On September 1, 2020, Alameda County’s Superior Court ruled that the University of California (UC) system must halt its use of the SAT and ACT as part of its admissions process. The court’s decision was made in response to a lawsuit filed by multiple students and organizations, which alleged that any consideration of the tests would give an unfair advantage to privileged students.
Since statewide lockdowns began in March, the COVID-19 pandemic has upended the college admissions testing process, with scheduled tests being cancelled for students across the country. According to Brad Seligman, the Alameda County judge that granted the injunction, mass testing cancellations limited testing opportunities for students with disabilities.
“The current COVID-19 pandemic has resulted in restrictions in the availability of test sites,” Seligman wrote in his decision. “While test-taking opportunities for all students have been limited, for persons with disabilities, the ability to obtain accommodations or even to locate suitable test locations are ‘almost nil,’ ” he explained.
Seligman added that, in his view, “Nondisabled, economically advantaged, and white test-takers have an inherent advantage in the testing process.”
Seligman’s ruling also said that two pieces of legislation, the federal Americans with Disabilities Act and California’s Disabled Persons Act, require that disabled students not be penalized in their college admission efforts because they aren’t able to take the test.
Back in May, the University of California’s Board of Regents voted to “phase out” the use of the SAT and ACT in admissions by 2025, with a plan to develop a college admissions test of their own. In response to testing disruptions, the university system also became “test-optional” in the spring. As part of their “test-optional” change in admissions, UC schools dropped all requirements of SAT or ACT scores for this year’s pool of applicants.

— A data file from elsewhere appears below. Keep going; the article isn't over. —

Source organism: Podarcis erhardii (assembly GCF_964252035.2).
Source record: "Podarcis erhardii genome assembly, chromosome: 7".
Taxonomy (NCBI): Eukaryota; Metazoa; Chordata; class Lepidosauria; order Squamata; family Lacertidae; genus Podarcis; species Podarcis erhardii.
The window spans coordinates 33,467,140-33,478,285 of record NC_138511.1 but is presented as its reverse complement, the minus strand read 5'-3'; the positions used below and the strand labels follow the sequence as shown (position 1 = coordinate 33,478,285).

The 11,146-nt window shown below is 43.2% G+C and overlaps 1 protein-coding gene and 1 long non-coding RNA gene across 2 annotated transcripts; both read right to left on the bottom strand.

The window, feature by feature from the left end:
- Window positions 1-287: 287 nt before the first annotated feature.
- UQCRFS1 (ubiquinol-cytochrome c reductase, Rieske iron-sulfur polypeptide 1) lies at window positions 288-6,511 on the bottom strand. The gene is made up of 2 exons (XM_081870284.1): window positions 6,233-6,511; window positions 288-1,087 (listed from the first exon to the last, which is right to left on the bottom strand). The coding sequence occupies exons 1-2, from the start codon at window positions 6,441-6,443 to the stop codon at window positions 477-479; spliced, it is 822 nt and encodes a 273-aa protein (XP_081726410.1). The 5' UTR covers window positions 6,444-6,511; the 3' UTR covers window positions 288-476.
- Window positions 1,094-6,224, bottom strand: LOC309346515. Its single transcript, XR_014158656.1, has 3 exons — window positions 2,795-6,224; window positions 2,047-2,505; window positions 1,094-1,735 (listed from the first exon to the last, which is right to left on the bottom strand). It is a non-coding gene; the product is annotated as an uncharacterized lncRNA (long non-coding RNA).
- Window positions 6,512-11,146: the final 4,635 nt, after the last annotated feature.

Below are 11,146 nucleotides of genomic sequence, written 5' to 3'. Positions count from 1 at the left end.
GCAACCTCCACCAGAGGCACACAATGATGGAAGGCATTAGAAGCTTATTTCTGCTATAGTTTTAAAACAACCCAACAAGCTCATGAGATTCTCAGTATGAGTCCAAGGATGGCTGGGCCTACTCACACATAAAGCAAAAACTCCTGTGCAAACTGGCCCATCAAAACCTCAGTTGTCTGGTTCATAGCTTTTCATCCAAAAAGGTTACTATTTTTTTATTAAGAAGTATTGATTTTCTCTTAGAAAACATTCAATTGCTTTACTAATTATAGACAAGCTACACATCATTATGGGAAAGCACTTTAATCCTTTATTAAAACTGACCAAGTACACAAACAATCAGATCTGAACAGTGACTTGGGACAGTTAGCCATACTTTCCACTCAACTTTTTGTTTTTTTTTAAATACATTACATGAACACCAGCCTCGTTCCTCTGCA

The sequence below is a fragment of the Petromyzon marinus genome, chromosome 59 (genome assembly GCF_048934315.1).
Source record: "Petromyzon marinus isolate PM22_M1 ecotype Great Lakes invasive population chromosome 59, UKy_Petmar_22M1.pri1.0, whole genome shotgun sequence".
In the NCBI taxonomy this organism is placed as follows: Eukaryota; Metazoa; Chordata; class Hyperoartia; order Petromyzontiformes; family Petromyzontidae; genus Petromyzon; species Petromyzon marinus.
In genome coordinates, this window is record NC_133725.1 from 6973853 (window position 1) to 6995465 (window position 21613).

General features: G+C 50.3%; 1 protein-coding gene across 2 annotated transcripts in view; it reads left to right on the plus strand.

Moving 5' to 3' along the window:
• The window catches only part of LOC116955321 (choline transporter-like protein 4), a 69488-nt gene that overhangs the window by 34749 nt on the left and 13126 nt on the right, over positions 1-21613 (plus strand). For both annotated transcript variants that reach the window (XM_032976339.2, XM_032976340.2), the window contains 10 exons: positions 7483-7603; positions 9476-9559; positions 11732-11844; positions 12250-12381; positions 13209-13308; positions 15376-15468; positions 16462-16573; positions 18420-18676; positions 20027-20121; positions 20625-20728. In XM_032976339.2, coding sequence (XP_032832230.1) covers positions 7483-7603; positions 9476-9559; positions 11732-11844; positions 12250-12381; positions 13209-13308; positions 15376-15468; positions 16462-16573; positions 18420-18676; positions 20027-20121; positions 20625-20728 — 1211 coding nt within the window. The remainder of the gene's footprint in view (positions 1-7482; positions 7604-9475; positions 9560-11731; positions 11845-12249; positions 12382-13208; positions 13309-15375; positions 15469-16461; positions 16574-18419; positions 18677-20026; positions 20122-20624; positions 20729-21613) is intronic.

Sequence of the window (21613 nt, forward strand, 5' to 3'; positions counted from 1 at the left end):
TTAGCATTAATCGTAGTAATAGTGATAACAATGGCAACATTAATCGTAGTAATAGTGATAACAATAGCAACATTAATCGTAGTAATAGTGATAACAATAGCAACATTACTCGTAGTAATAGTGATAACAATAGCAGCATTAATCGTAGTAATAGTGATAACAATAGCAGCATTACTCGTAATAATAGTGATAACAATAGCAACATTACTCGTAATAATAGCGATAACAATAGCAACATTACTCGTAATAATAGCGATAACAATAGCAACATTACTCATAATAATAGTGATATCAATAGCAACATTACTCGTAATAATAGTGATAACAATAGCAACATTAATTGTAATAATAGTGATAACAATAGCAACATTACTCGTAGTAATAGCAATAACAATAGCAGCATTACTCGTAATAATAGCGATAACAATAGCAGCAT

Some UC campuses, like UC Berkeley and UC Santa Cruz, had already decided not to consider college entrance exam scores in the admissions process. Others, like UC Los Angeles and UC San Diego, had planned to allow students to choose if they wanted to submit their scores. The Alameda County Court’s ruling would only affect the group of UC schools that had not already chosen to become “test-blind.”
While supporters of the test-blind policy argue that a test-optional admissions plan wouldn’t have gone far enough to even the admissions playing field, some students and parents believe that they’ve been negatively impacted by the change.
Noah Raimi, a senior in Berkeley International High School (BIHS) who was able to take the SAT in December of 2019, had mixed feelings about the UC’s consideration of college entrance exams.
“The new policy is sort of annoying for me because my score was on the higher end for many schools, and I think it would’ve been helpful for my admissions prospects,” Raimi said. He explained that, “I don’t think it was completely necessary to go test-blind because anyone could have taken it last fall or winter … but I understand why the decision was made.”
On September 9, 2020, the University of California filed an appeal to the Alameda Court’s injunction in an effort to block the “test-blind” change. As of September, however, the Alameda Court’s preliminary injunction is set to prevent the consideration of college entrance exam scores in this year’s application cycle.